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< Day 1 FW Outlook   Day 3 - 8 FW Outlook >
Apr 8, 2020 Day 2 Fire Weather Outlook
Updated: Wed Apr 8 19:45:03 UTC 2020 (Print Version | 20200408 2000Z Day 2 FireWX shapefile | 20200408 2000Z Day 2 FireWX KML)
Day 2 Fire
 Pop.  Cities  CWAs  RFCs  Interstates  Counties  ARTCC  FEMA Regions  Day 2 Surface Analysis

Risk Area (sq. mi.) Area Pop. Some Larger Population Centers in Risk Area
No Risk Areas Forecast
   ZCZC SPCFWDDY2 ALL
   FNUS22 KWNS 081944

   Day 2 Fire Weather Outlook  
   NWS Storm Prediction Center Norman OK
   0244 PM CDT Wed Apr 08 2020

   Valid 091200Z - 101200Z

   ...NO CRITICAL AREAS...

   Strong winds and dry air will be present across Nebraska and
   portions of northern Kansas tomorrow. Boundary-layer mixing should
   be more muted than it has been today. With temperatures most likely
   struggling to make it out of the 50s F, fire weather concerns should
   be similarly decreased. Within portions of the Piedmont region,
   precipitation this afternoon and tonight remains a concern and
   highlights will be withheld until those details are more clear.
   Previous discussion contains further details.

   ..Wendt.. 04/08/2020

   .PREV DISCUSSION... /ISSUED 0152 AM CDT Wed Apr 08 2020/

   ...Synopsis...
   The mid-level low meandering across the southwest CONUS on Day 1
   will linger across the area through the Day 2/Thursday period.
   Modest surface troughing across the southwest CONUS may encourage
   dry and breezy conditions for portions of New Mexico.  Meanwhile, a
   mid-level trough will continue to deepen as it progresses along the
   East Coast, with 100+ knot 500 mb flow and 40+ knot 850 mb flow
   overlapping a relatively dry post-frontal airmass. Despite the
   potential for accumulating rainfall across portions of the East
   Coast, areas that receive minimal precipitation may experience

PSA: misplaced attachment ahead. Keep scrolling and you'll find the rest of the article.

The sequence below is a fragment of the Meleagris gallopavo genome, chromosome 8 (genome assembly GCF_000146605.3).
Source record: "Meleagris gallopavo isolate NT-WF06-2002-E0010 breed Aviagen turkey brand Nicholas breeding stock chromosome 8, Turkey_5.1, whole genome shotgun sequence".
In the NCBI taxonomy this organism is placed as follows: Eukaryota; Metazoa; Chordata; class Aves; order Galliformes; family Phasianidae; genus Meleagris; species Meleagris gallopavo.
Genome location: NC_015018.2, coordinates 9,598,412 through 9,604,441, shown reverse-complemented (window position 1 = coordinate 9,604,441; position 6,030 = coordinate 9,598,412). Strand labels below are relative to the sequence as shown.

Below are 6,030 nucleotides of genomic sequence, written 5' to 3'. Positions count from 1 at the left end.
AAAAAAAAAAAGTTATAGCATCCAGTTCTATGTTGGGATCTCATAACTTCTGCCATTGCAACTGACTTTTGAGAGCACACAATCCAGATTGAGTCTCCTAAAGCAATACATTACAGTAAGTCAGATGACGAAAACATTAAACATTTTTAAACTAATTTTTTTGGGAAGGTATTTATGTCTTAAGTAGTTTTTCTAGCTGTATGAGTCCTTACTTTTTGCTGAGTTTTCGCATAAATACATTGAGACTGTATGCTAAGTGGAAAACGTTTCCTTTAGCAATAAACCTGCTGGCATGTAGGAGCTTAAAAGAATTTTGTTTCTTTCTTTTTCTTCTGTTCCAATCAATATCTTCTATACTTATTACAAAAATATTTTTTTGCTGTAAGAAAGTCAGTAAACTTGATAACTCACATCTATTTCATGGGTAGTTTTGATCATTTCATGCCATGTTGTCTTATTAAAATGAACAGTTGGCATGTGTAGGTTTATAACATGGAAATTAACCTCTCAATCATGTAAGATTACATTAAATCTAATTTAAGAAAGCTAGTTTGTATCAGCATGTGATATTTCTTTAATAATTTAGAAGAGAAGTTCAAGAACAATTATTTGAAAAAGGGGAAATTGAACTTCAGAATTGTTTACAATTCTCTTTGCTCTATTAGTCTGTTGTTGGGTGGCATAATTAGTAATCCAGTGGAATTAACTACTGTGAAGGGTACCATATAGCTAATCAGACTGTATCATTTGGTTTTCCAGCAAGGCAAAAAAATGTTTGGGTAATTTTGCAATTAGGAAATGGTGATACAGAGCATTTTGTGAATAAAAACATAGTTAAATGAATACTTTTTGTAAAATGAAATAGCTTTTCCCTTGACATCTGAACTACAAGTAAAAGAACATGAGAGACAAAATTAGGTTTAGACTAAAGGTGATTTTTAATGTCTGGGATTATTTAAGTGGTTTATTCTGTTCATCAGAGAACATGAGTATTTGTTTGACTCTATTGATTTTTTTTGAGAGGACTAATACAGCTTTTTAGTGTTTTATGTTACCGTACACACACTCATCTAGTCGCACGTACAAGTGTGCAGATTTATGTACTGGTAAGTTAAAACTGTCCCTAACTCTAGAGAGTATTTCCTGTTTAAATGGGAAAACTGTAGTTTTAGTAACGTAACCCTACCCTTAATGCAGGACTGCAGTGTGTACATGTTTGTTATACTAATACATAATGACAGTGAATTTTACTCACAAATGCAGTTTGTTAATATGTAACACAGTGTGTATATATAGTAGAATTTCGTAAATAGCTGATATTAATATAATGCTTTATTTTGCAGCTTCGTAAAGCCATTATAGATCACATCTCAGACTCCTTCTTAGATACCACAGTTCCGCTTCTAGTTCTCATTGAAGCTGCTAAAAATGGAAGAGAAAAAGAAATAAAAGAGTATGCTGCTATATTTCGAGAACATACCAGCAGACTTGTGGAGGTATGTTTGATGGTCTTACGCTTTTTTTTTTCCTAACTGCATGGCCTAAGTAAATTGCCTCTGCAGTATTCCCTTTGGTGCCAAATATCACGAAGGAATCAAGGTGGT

conditions that are at least modestly supportive of fire spread
   given the strong wind fields aloft overspreading a mixing boundary
   layer.

   ...East Coast region...
   By afternoon, the boundary layer may mix up to 850 mb, promoting the
   stronger winds to transport downward to the surface, where sustained
   westerly winds may exceed 15 mph in several locales. Given the
   recent passage of a cold front, dry low-level air will be in place,
   with 25-35% RH expected from the Mid Atlantic to the Georgia/Florida
   border. While such conditions typically necessitate at least an
   elevated delineation, the potential for appreciable accumulating
   precipitation across much of the region lowers confidence as to
   which areas should be highlighted. Current model consensus suggests
   that the Carolinas are most likely to see a precipitation minimum
   through Day 2, and a favorable wind/RH overlap for an elevated
   delineation. Still, more consistency in guidance is desired before
   any delineations are introduced.

   ...New Mexico...
   By afternoon peak heating, a well-mixed boundary layer will likely
   encourage RH dropping to 15-20% across much of central New Mexico.
   The aforementioned surface troughing, and channeling of flow through
   terrain favoring areas, may support brief periods of localized
   elevated conditions across central and northern portions of the
   state. The localized and brief nature of the conditions precludes an
   elevated area at this time.

   ...Please see www.spc.noaa.gov/fire for graphic product...

   CLICK FOR DAY 2 FIREWX AREAL OUTLINE PRODUCT (KWNSPFWFD2)

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Page last modified: April 08, 2020
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